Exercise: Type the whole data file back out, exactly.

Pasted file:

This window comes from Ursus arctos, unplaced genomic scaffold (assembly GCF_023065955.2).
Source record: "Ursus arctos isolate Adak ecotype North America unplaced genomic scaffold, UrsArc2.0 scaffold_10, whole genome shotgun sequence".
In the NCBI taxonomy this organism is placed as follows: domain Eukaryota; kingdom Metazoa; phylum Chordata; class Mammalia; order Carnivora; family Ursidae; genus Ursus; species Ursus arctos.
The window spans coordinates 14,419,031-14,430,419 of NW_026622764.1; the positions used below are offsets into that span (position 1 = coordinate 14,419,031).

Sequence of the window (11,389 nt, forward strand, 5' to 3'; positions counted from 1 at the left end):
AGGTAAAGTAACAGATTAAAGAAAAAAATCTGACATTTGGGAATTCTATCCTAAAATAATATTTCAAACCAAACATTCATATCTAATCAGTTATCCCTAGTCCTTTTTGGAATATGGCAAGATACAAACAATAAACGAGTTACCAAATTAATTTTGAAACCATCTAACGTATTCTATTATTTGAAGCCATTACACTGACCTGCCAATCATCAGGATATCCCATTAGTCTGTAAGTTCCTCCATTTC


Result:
This window comes from Ursus arctos, unplaced genomic scaffold (assembly GCF_023065955.2).
Source record: "Ursus arctos isolate Adak ecotype North America unplaced genomic scaffold, UrsArc2.0 scaffold_10, whole genome shotgun sequence".
In the NCBI taxonomy this organism is placed as follows: domain Eukaryota; kingdom Metazoa; phylum Chordata; class Mammalia; order Carnivora; family Ursidae; genus Ursus; species Ursus arctos.
The window spans coordinates 14,419,031-14,430,419 of NW_026622764.1; the positions used below are offsets into that span (position 1 = coordinate 14,419,031).

Sequence of the window (11,389 nt, forward strand, 5' to 3'; positions counted from 1 at the left end):
AGGTAAAGTAACAGATTAAAGAAAAAAATCTGACATTTGGGAATTCTATCCTAAAATAATATTTCAAACCAAACATTCATATCTAATCAGTTATCCCTAGTCCTTTTTGGAATATGGCAAGATACAAACAATAAACGAGTTACCAAATTAATTTTGAAACCATCTAACGTATTCTATTATTTGAAGCCATTACACTGACCTGCCAATCATCAGGATATCCCATTAGTCTGTAAGTTCCTCCATTTC